I’ve been freelance since 2015 and let me tell you, it can be lonely. Sure it’s great being your own boss and all, having flexibility and setting your own goals but often it can be pretty isolating. I’ve had lots of days in the past where I didn’t speak to anyone until my husband got home in the evening. Trust me, that’s not good for anyone’s mental health and wellbeing.
Not to mention there’s no one to run ideas past, ask for feedback on a piece of work or advice on how to handle a situation.
So over the years I’ve built a few techniques to help me look after myself. I hope they help you too. And if you have any to share, I’d love to hear them in the comments!
Find a tribe
According to the Association of Independent Professionals and the Self-Employed (IPSE), there are 74,000 freelancers in the UK. That’s a whole lotta people to connect with! But where do you find them…?
My favourite place to connect and chat to fellow freelancers is over on The Freelance Lifestylers Facebook group run by Emma Cossey (Ward). It’s brilliant. Not only can you ask for advice or support with any issues you may have, you can also have a vent or a rant if you need to.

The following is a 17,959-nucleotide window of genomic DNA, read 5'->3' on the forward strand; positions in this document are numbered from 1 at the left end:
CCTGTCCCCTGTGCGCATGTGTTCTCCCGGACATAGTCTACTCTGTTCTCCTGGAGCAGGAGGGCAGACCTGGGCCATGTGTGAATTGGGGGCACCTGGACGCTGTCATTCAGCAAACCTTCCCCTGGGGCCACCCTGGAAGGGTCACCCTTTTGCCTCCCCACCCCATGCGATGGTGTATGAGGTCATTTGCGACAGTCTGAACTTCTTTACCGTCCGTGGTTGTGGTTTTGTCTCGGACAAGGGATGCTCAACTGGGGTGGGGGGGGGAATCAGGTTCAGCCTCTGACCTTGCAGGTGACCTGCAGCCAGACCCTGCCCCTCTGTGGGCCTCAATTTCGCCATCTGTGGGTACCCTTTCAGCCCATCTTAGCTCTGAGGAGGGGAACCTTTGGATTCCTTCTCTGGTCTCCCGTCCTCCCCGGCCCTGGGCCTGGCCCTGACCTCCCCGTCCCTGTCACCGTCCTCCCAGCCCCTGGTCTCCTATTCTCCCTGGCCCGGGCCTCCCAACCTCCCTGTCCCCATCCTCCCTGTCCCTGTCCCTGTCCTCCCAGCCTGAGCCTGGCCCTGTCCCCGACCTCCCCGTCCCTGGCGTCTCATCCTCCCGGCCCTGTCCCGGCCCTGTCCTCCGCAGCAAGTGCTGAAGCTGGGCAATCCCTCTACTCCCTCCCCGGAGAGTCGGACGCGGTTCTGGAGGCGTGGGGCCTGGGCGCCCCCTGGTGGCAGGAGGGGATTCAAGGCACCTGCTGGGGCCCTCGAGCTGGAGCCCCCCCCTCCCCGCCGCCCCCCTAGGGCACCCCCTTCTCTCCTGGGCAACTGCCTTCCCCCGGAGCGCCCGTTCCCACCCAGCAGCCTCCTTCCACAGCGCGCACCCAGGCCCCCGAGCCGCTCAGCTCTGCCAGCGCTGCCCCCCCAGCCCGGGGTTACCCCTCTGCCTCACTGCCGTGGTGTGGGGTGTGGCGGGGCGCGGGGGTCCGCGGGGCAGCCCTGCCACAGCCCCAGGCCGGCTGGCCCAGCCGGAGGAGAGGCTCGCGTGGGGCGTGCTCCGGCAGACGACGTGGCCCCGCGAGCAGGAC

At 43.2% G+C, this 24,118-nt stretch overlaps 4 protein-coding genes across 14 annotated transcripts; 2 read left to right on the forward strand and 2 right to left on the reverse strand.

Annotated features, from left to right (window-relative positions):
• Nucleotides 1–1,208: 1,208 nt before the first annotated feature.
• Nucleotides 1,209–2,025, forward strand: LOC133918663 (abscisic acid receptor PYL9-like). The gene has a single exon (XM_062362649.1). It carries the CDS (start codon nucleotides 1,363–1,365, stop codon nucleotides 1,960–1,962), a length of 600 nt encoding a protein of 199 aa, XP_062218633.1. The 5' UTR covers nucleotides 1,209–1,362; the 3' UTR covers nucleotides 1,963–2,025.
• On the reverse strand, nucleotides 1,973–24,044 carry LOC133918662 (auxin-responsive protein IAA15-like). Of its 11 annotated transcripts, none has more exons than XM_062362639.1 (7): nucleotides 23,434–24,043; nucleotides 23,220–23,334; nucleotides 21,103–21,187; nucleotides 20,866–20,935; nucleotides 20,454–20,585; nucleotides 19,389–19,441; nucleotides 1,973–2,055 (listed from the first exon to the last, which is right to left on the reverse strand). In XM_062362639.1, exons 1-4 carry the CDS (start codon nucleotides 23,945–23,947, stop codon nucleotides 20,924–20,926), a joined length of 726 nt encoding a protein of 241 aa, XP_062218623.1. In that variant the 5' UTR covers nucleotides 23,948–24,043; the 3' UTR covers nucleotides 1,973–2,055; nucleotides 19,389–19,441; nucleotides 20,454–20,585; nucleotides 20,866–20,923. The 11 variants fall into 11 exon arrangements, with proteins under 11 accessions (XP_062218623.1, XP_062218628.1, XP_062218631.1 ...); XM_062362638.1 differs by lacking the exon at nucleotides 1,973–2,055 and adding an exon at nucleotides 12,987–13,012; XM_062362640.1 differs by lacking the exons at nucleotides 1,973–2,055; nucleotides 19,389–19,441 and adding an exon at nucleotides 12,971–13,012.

Sometimes the things people post are just laugh out loud – like talk of how to keep warm without putting the heating on constantly (cat warmer, anyone?). It’s nice to feel part of a community, even if it’s virtual.
Get an accountability partner
This is a tip I picked up from fellow friends and freelancers, Fran Swaine and Lisa Clavering (who are each others accountability partners). Basically, find someone who wants to partner up with you and then you keep each other in check through weekly calls (or daily WhatsApp voice notes in my case).
My accountability partner is Jen Lowthrop, who is an Agile digital consultant and happiness trainer. Like me, Jen is also a trustee of a charity and, a dog lover and a fellow travel blogger – so we have loads in common.
At the end of last year, we shared our goals for 2020 and how we might achieve them. We also send each other our weekly to-do lists and then send updates when we’ve ticked off tasks. As well as having someone hold me to account (which is great for my productivity), the best thing about our relationship is that we support each other, offer advice, run ideas past each other, lend a sympathetic ear and give each other a firm kick up the butt when needed.